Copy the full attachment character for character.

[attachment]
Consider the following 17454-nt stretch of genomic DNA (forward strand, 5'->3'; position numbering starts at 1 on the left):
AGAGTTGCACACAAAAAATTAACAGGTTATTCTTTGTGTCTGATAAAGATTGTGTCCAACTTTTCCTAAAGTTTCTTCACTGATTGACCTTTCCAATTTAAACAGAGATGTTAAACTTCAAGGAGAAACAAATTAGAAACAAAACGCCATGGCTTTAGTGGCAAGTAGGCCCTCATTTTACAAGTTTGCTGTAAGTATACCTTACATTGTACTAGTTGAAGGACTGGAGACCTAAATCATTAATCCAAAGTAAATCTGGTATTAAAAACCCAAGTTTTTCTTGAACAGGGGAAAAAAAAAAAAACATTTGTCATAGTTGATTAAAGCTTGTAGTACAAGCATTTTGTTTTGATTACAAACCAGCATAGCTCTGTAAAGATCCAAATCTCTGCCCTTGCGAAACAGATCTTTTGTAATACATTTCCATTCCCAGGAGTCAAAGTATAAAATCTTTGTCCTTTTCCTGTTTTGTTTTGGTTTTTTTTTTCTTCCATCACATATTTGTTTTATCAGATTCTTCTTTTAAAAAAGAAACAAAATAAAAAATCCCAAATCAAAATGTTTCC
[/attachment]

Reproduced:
Consider the following 17454-nt stretch of genomic DNA (forward strand, 5'->3'; position numbering starts at 1 on the left):
AGAGTTGCACACAAAAAATTAACAGGTTATTCTTTGTGTCTGATAAAGATTGTGTCCAACTTTTCCTAAAGTTTCTTCACTGATTGACCTTTCCAATTTAAACAGAGATGTTAAACTTCAAGGAGAAACAAATTAGAAACAAAACGCCATGGCTTTAGTGGCAAGTAGGCCCTCATTTTACAAGTTTGCTGTAAGTATACCTTACATTGTACTAGTTGAAGGACTGGAGACCTAAATCATTAATCCAAAGTAAATCTGGTATTAAAAACCCAAGTTTTTCTTGAACAGGGGAAAAAAAAAAAAACATTTGTCATAGTTGATTAAAGCTTGTAGTACAAGCATTTTGTTTTGATTACAAACCAGCATAGCTCTGTAAAGATCCAAATCTCTGCCCTTGCGAAACAGATCTTTTGTAATACATTTCCATTCCCAGGAGTCAAAGTATAAAATCTTTGTCCTTTTCCTGTTTTGTTTTGGTTTTTTTTTTCTTCCATCACATATTTGTTTTATCAGATTCTTCTTTTAAAAAAGAAACAAAATAAAAAATCCCAAATCAAAATGTTTCC